4. A third-party payment enterprise may rely on existing customer records to undertake identification and verification. Therefore, a third-party payment enterprise is allowed to provide services without repeatedly identifying and verifying the identity of
an existing seller-side customer. However, a third-party payment enterprise shall conduct CDD measures again in accordance with Article 7 herein if he or she has doubts about the veracity or adequacy of the records, such as, where there is a suspicion of ML/TF
in relation to that seller-side customer, or where there is a material change in the way that the seller-side customer's transactions or account are operated, which is not consistent with the seller-side customer's business profile.
Article 10 A third-party payment enterprise shall determine the extent of applying CDD and ongoing due diligence measures under subparagraph 2 of Article 7 and the preceding article using a risk-based approach (RBA):
1. For higher risk circumstances, a third-party payment enterprise shall perform enhanced CDD or ongoing due diligence measures by adopting additionally at least the following enhanced measures:
(1) Obtaining the approval of senior management before establishing or entering a new business relationship;
(2) Taking reasonable measures to understand the sources of wealth and the source of funds of the customer; in case the source of funds is deposits, understanding further the source of deposits; and
(3) Conducting enhanced ongoing monitoring of business relationship.
2. For customers from high risk countries or regions or customers on the sanction list published by the Ministry of Justice pursuant to the Counter-Terrorism Financing Act, a third-party payment enterprise shall conduct enhanced CDD measures consistent with
the risks identified.
3. For lower risk circumstances, a third-party payment enterprise may apply simplified CDD measures, which shall be commensurate with the lower risk factors. However simplified CDD measures are not allowed in any of the following circumstances:
(1) Where the customers are from high risk countries or regions; or
(2) Where there is a suspicion of money laundering or terrorist financing in relation to the customer or the transaction.
Article 11 When conducting CDD measures, a third-party payment enterprise shall query the customer and use an external database or information obtained from external sources to determine whether a customer and its senior managerial officer is a person who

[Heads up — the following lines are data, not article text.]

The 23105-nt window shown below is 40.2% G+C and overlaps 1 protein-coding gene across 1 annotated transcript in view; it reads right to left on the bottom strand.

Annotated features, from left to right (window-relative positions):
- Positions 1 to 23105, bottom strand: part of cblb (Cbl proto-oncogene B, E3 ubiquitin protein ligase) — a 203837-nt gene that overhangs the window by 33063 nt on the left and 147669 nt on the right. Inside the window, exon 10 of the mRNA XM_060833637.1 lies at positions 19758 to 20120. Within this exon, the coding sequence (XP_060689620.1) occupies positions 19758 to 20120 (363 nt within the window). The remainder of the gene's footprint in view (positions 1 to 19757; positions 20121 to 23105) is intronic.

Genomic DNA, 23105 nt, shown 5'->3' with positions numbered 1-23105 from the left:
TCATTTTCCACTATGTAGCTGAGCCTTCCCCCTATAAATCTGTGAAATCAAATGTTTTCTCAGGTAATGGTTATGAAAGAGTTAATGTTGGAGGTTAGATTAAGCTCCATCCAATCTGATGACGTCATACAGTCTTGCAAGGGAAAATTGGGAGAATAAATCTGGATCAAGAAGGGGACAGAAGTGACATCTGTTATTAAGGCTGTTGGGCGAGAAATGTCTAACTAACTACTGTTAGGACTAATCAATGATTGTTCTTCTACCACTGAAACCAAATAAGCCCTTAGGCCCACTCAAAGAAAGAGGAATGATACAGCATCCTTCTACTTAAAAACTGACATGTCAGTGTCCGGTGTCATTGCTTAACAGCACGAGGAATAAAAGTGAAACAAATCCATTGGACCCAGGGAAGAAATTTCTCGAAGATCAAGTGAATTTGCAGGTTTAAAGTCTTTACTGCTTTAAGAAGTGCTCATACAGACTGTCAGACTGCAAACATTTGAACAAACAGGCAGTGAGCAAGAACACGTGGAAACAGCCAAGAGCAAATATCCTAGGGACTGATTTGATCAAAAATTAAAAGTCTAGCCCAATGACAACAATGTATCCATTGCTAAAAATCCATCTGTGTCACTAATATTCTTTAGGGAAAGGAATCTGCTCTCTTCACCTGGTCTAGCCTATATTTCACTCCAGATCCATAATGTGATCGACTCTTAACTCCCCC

is or has been entrusted with a prominent function by a domestic government, a foreign government or an international organization (referred to as politically exposed persons (PEPs) hereunder) and shall comply with the following provisions:
1. For a customer determined to be a current PEP of a domestic or foreign government or international organization, a third-party payment enterprise shall treat the customer directly as a high-risk customer, and adopt enhanced CDD measures as specified in
the subparagraphs of Article 9.
2. For a senior managerial officer of a customer determined to be a current PEP of the domestic government, a foreign government or an international organization, a third-party payment enterprise shall determine whether to apply the enhanced CDD measures
under subparagraphs of Article 9 considering the officer’s influence on the customer.
3. The preceding subparagraphs also apply to family members and close associates of PEPs. The scope of family members and close associates mentioned above will be determined in the manner stipulated in the latter section of paragraph 4 of Article 7 of the
Article 12 A third-party payment enterprise shall report to the Investigation Bureau of the Ministry of Justice (MJIB) pursuant to paragraph 1 of Article 10 of the Act when a transaction includes any of the following circumstances, which raise suspicion
of ML/TF and the same shall apply to attempted transactions:
1. When the third-party payment enterprise provides the service of collecting and making payments for online real transactions as an agent for the seller-side customer, and the seller-side customer cannot provide a concrete explanation, or the explanation
provided is obviously not true.
2. After the entrusted relationship with the seller-side customer is ended, the third-party payment enterprise discovers that the customer denies the transaction, or that no such customer exists, or that there are sufficient evidences or facts to prove that
the customer's name was falsely used by someone else.